Things people say when they are suffering but pretending to be fine

http://www.psychoanalysis.center/experiences-of-mental-health/things-people-say-when-they-are-suffering

What people may say to conform when actually they are suffering inside with mental health issues

People with mental health issues often feel unable to fully express themselves. This is partly because of discrimination in society, and partly because of the socially constructed norms about how we are “supposed” to feel.

This leads to a duality of narrative, meaning that people may say one thing “out loud”, but feel something very different “inside”. This is further encouraged if the person is in contact with another person who is, for example, showing disapproval. If this occurs then the unconscious of the sufferer may well be triggered into defensive behaviour even if they consciously intended to be open and clear about their feelings.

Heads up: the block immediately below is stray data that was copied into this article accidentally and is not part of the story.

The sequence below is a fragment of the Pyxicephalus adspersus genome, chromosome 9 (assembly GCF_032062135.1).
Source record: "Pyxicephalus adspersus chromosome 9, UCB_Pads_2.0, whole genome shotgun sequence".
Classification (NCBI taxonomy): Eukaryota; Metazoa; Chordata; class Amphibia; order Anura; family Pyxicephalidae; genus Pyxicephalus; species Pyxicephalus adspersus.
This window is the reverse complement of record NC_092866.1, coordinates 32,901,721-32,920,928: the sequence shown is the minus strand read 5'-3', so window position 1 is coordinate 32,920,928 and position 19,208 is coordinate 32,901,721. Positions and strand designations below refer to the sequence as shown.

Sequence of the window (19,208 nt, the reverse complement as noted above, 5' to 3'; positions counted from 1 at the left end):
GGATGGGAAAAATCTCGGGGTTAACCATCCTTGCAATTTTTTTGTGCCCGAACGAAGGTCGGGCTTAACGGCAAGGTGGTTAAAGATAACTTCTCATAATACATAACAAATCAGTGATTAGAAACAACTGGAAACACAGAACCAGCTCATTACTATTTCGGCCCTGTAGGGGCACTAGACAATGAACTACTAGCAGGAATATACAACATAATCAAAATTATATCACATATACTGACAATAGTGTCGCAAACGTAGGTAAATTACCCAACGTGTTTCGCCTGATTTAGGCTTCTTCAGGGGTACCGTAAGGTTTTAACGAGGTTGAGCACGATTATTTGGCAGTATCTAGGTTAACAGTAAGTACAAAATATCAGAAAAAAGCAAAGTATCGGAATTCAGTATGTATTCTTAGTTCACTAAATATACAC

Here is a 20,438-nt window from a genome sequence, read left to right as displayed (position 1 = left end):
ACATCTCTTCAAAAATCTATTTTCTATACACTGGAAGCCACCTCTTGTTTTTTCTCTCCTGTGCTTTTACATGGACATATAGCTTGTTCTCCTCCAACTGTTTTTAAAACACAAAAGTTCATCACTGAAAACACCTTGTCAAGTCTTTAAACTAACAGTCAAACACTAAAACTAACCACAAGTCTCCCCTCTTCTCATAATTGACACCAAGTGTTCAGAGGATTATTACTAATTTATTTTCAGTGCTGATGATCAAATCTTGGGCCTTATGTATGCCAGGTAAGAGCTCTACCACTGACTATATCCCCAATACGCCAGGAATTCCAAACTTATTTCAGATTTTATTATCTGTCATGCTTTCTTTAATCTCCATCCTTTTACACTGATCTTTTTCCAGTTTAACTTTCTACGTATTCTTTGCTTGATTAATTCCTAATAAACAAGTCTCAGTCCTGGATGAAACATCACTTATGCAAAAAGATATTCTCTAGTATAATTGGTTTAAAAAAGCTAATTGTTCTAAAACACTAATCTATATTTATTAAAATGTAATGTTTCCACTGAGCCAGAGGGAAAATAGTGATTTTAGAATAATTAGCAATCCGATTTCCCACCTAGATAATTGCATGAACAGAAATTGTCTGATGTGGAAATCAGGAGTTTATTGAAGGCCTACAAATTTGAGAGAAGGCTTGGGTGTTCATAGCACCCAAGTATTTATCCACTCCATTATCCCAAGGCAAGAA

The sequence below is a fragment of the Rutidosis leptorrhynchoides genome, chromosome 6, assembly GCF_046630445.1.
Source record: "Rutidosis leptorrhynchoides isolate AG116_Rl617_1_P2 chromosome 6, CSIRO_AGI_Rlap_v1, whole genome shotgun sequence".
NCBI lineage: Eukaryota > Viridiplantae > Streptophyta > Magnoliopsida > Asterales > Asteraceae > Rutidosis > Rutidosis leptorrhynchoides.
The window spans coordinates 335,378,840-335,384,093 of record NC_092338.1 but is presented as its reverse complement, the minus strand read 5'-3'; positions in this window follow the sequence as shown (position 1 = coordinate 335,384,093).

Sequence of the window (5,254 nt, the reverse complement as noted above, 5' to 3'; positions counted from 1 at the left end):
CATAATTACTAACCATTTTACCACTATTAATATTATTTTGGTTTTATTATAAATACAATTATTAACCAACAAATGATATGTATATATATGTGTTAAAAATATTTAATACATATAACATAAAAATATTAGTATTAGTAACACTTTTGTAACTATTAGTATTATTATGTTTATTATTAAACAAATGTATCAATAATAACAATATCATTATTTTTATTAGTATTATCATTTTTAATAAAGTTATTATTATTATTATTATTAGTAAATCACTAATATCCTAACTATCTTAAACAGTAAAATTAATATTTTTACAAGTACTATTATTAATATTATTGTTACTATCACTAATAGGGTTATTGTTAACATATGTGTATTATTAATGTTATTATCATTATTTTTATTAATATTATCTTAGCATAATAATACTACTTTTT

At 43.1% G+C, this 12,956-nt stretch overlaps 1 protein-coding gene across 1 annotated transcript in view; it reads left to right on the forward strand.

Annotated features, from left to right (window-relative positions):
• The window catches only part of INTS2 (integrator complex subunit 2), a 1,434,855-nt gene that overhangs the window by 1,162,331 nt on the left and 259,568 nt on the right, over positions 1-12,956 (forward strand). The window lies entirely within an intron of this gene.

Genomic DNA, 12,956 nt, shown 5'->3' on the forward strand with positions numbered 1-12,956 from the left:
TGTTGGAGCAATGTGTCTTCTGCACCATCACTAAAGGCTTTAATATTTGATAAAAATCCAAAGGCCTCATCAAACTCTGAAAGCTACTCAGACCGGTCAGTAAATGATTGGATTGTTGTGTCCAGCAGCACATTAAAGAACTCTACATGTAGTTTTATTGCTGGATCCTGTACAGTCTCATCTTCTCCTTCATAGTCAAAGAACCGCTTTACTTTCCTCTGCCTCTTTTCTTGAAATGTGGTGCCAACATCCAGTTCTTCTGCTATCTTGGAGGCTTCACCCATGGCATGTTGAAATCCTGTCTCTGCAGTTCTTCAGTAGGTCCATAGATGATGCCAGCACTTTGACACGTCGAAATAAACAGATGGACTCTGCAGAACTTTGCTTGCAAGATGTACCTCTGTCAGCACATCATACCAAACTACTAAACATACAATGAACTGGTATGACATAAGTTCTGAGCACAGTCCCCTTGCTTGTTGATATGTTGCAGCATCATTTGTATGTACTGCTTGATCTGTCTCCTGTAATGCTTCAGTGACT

What sort of things then prevent open and transparent statements of emotional pain?

The most common is the socially constructed “big 2”!:

  1. Mentally ill people are weak, different, sick, dangerous, only have themselves to blame, and other horrible untrue stereotypes.
  2. People should all be happy, are totally responsible for their emotions, and if they are sad then that means they should try harder to appear happy.